Maddala: In 2015, my friend and colleague, Grammy-winning recording/mix engineer Dan Blessinger, brought the gig to my attention. He had an existing relationship with the show’s director and learned they needed a new composer for the show. So we went in on it together, with me handling the music side of things and Dan handling sound design. I auditioned for the job by scoring a 30-second clip, and then after passing that test we had a series of meetings with the director and studio. Three and a half years later, I’ve now scored 110 episodes (to date), and have received two Emmy awards (with three nominations) in the category of “Outstanding Music Composition and Direction.” So it’s been quite a ride.
What do you love about writing music for animation?
Maddala: Animation requires real music. It may sound glib to say that, but I think it’s an appropriate comment. Much of modern live-action film scoring may be dramatically compelling (when paired with other elements of the film, both visual and aural), but often it’s unexciting just as music. With animation scoring, and the music for The Tom and Jerry Show specifically, I really get to stretch out melodically and flex my orchestration muscles fully. Although the show is ostensibly for children, the music I’m writing never plays “young.” It’s more harmonically sophisticated than the music I’ve heard recently in any other modern television show or theatrical release. I’m scoring every episode from scratch (there’s no “music editing,” where previously written music is shoe-horned in to fit the scene). Each episode demands radically different musical treatment, and the music must be carefully sculpted to fit the exact dramatic contours of every scene. It’s also wall-to-wall score, with melody and counterpoint threaded into every moment. In fact, it’s the music that’s telling the story, as much as (or more than) any other element of the show.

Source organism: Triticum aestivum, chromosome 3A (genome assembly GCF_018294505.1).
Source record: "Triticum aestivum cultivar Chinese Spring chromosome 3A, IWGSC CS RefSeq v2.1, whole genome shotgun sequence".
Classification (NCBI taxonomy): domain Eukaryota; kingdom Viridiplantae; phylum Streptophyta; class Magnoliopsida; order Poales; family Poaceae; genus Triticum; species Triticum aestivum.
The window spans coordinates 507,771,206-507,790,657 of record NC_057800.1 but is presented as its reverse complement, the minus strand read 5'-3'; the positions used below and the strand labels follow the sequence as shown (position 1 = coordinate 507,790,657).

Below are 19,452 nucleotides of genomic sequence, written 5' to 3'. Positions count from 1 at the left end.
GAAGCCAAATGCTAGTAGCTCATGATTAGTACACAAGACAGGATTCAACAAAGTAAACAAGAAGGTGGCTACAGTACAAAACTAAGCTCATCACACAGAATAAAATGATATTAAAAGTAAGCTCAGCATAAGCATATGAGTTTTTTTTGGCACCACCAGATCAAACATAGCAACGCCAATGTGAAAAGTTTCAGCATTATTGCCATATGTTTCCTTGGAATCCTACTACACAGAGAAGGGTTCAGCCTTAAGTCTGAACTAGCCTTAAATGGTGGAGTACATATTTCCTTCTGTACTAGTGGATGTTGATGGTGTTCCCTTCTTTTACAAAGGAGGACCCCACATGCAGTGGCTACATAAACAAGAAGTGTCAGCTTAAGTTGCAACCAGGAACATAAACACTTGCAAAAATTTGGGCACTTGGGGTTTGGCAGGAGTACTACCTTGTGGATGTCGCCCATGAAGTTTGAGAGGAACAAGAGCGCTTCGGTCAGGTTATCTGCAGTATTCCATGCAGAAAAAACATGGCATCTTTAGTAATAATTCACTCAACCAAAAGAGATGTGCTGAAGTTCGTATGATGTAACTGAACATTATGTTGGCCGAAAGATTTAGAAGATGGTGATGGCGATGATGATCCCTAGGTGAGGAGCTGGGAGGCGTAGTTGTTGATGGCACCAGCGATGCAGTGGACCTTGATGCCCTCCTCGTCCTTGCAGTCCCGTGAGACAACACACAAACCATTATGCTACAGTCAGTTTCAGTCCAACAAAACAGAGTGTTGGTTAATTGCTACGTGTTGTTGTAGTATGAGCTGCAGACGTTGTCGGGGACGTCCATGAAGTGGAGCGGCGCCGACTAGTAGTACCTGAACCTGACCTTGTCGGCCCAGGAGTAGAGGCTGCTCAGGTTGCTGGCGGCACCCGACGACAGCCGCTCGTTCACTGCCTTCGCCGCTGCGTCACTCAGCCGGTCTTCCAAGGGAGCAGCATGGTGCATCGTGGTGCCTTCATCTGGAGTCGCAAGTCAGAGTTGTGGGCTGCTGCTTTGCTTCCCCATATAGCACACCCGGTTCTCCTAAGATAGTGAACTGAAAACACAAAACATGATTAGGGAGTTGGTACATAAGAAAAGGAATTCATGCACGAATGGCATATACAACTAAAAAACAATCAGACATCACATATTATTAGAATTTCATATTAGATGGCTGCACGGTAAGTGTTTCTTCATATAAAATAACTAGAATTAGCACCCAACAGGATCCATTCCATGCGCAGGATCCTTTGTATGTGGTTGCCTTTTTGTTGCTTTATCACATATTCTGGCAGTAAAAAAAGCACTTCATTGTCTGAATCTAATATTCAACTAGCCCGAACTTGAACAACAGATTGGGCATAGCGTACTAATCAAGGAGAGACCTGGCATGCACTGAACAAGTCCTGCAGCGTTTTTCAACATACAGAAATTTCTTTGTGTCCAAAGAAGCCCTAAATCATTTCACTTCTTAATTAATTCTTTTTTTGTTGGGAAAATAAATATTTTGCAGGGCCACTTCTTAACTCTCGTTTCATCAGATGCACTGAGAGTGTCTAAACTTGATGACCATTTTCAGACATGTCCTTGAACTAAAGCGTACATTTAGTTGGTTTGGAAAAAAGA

How does it feel to follow in the footsteps of composers like Scott Bradley and other greats who wrote music for the Tom and Jerry shorts?
Maddala: It’s a huge honor to work on such a classic show. I spent a lot of time reviewing diligently the original 1940s Tom and Jerry episodes and their marvelous Scott Bradley music scores. My intention was to channel much of what was great about the classic scores (both musically and dramatically) into my new scores for the series, but while imparting my own musical “voice.” Indeed, I believe the new scores sound very much like me, and function with the picture much the same way Scott Bradley’s did. A lot has happened musically and culturally in the past 80 years since the Tom and Jerry cartoon first appeared, so I have a lot more influences to draw from. But fundamentally, it’s classic Tom and Jerry!